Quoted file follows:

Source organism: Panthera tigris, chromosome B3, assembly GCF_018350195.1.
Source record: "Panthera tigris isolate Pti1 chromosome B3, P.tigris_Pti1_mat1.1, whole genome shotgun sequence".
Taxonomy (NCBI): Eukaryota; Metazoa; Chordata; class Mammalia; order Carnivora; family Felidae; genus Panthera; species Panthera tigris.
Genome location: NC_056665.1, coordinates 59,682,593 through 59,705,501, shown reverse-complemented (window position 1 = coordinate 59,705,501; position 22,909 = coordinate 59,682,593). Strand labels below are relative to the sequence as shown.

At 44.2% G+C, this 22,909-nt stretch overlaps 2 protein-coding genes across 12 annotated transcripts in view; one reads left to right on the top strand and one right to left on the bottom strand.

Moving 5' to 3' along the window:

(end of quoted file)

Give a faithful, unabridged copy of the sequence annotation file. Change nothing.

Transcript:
Source organism: Panthera tigris, chromosome B3, assembly GCF_018350195.1.
Source record: "Panthera tigris isolate Pti1 chromosome B3, P.tigris_Pti1_mat1.1, whole genome shotgun sequence".
Taxonomy (NCBI): Eukaryota; Metazoa; Chordata; class Mammalia; order Carnivora; family Felidae; genus Panthera; species Panthera tigris.
Genome location: NC_056665.1, coordinates 59,682,593 through 59,705,501, shown reverse-complemented (window position 1 = coordinate 59,705,501; position 22,909 = coordinate 59,682,593). Strand labels below are relative to the sequence as shown.

At 44.2% G+C, this 22,909-nt stretch overlaps 2 protein-coding genes across 12 annotated transcripts in view; one reads left to right on the top strand and one right to left on the bottom strand.

Moving 5' to 3' along the window: